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Wyoming Labor Force Trends

January 2024 | Volume 61, No. 1

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2023Q2 Quarterly Update: Identifying Areas of Job Growth by County and Industry

Article | Tables and Figures

by: Michael Moore, Research Supervisor


This article provides an overview of Wyoming’s employment and wages in second quarter 2023. The largest job growth occurred in professional & business services, local government (including public schools, colleges & hospitals), mining (including oil & gas), leisure & hospitality, and construction. Employment rose in 19 counties and fell in four counties.

Wyoming added more than 6,800 jobs and $266.8 million in total wages over the year in second quarter 2023 (2023Q2; see Table 1). This marked the ninth consecutive quarter of over-the-year job growth, and the second quarter that Wyoming returned to pre-pandemic employment levels.

What industries are driving Wyoming's job growth, and where are they located? This article provides a look at 20 industry subsectors by county to gain a greater understanding of where job growth occurred from 2022Q2 to 2023Q2.

The data discussed in this article are from the Quarterly Census of Employment and Wages (QCEW). Data from 2023Q2 are available at https://doe.state.wy.us/LMI/23Q2_QCEW/toc.htm.


Wyoming’s average monthly employment in 2023Q2 was 279,992, an increase of 6,814 jobs (2.5%) compared to 2022Q2 (see Table 2). The state had $4.0 billion in total wages, up $266.8 million (7.2%) over the year. Wyoming's average weekly wage increased from $1,048 to $1,096 ($48, or 4.6%).

Wyoming employment typically increases from first quarter to second, before peaking in third quarter (see Figure 1). The shaded areas in the figures in this article represent periods of economic downturn. The Research & Planning (R&P) section of the Wyoming Department of Workforce Services has defined an economic downturn as a period of at least two consecutive quarters of over-the-year decreases in average monthly employment and total wages based on data from the QCEW. Wyoming has endured three such economic downturns since 2009: 2009Q1 to 2010Q1, 2015Q2 to 2016Q4, and 2020Q2 to 2021Q1. Wyoming’s most recent downturn was influenced by the COVID-19 pandemic and declines in the prices of and demand for the state’s energy resources. While each downturn had its own unique circumstances, declining energy prices preceded all three (Moore, 2019).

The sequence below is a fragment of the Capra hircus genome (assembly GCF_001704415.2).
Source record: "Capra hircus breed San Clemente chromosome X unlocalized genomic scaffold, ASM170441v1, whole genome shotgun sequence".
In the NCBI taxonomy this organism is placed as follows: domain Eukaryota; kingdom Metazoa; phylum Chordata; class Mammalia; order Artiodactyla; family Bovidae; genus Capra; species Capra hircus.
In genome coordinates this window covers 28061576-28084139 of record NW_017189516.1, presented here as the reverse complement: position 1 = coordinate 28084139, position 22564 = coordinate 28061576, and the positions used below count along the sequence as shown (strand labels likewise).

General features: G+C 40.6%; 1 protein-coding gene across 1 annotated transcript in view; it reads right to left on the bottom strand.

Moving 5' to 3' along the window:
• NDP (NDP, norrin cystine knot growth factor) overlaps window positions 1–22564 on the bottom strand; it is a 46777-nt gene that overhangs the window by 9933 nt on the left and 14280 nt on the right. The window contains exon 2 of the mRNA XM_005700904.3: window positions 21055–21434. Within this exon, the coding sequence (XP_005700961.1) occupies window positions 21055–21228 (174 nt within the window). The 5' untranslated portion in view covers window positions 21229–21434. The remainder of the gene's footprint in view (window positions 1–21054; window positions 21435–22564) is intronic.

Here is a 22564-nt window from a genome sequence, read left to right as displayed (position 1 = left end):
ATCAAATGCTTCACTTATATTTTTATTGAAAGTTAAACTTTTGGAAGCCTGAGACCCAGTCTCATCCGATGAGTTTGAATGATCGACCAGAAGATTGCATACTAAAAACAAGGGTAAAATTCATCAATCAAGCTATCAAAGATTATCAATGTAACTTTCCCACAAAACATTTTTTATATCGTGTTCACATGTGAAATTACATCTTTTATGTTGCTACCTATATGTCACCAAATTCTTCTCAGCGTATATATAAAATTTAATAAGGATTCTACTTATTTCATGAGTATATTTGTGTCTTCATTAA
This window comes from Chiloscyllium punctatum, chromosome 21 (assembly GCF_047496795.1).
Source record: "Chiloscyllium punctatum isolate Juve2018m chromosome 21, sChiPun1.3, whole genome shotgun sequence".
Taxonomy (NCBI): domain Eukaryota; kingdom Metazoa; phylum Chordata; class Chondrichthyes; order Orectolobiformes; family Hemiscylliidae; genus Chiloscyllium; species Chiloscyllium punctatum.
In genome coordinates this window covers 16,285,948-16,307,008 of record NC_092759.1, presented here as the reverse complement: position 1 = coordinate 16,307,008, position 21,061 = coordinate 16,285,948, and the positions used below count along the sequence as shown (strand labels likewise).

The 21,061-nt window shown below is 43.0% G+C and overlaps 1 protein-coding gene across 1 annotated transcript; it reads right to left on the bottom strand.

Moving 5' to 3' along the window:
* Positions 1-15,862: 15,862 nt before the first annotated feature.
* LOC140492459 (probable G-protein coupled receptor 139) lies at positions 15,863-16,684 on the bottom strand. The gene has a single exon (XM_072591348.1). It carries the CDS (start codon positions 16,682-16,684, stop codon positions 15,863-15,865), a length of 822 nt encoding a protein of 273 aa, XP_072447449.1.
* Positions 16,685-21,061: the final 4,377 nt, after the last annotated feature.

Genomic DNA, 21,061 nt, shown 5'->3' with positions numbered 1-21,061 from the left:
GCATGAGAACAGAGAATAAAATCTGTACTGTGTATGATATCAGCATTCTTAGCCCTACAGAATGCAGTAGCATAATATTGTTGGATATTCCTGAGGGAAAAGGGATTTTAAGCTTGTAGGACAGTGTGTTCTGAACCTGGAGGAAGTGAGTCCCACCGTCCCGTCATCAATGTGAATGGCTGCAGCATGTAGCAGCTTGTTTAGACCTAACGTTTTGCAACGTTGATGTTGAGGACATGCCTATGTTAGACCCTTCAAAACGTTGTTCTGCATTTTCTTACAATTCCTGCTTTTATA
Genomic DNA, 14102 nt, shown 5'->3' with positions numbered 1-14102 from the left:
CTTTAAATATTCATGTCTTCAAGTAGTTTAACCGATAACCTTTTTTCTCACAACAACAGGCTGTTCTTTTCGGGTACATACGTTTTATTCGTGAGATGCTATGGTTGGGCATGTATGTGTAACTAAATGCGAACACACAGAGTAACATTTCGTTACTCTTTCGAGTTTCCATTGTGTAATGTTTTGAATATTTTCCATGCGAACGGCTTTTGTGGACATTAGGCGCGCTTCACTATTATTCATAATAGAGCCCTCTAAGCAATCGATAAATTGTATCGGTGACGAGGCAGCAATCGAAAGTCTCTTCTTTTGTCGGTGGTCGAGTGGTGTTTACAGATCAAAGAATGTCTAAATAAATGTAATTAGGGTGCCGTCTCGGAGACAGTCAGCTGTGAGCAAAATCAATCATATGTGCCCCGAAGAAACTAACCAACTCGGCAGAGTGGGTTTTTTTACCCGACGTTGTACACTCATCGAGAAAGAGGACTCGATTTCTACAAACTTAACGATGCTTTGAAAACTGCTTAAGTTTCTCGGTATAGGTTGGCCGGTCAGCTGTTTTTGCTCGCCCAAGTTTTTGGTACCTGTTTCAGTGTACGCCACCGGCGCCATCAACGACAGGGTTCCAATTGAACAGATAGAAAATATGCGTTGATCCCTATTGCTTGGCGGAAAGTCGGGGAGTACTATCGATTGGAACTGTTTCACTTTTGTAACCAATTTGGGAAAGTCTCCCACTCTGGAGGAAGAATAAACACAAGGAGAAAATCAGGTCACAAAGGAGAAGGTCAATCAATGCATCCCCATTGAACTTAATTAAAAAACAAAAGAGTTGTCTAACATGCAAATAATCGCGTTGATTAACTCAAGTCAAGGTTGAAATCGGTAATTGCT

As illustrated in Figure 1, Wyoming's average monthly employment fell to a decade low of 252,329 during 2020Q2 at the start of the pandemic. From 2020Q2 to 2023Q2, employment increased by 27,663 jobs, or 11.0%. Also, 2023Q2 marked the second consecutive quarter of Wyoming returning to pre-pandemic employment levels. The state's average monthly employment of 279,992 was slightly higher than the 279,155 in 2019Q2 prior to the pandemic.


Industries are organized by the North American Industry Classification System (NAICS). A sample of the NAICS hierarchal structure for mining (NAICS 21) can be found in Box 1. This section of the article discusses statewide employment at the sector (or two-digit NAICS) level.

Table 3 shows employment and wages at the two-digit sector level. Nearly all industries showed substantial over-the-year employment gains, led by professional & business services (1,249, or 6.0%), local government, including public schools, colleges, & hospitals (1,105, or 2.5%), mining, including oil & gas (916, or 5.7%), leisure & hospitality (729, or 1.9%), and construction (693, or 3.2%). Within the mining sector, all three subsectors saw over-the-year job growth, with the greatest in support activities for mining (670, or 10.7%).

The only notable over-the-year job losses were seen in retail trade (-322, or -1.1%).

Wyoming's total wages increased from $3.7 billion in 2022Q2 to $4.0 billion in 2023Q2 ($266.8 million, or 7.2%). The greatest increases in total wages were seen in professional & business services ($51.3 million, or 13.8%), mining, including oil & gas ($37.5 million, or 9.6%), local government ($35.2 million, or 5.9%), and construction ($34.3 million, or 10.4%).

Across all industries, Wyoming's average weekly wage in 2023Q2 was $1,096 (see Figure 3). The highest weekly wages were found in mining, including oil & gas ($1,925), federal government ($1,544), professional & business services ($1,479), and financial activities ($1,402). The industries with the lowest average weekly wages were leisure & hospitality ($496), retail trade ($682), and agriculture ($739).


All but four of Wyoming's 23 counties experienced over the-year job growth in 2023Q2 (see Table 4). Natrona County added the greatest number of jobs (1,477, or 3.9%), followed by Laramie (1,096, or 2.4%), Teton (935, or 4.3%), and Campbell (880, or 3.6%) counties. These four counties have mostly shown job growth over the last eight quarters (Research & Planning, 2023; see Figure 4).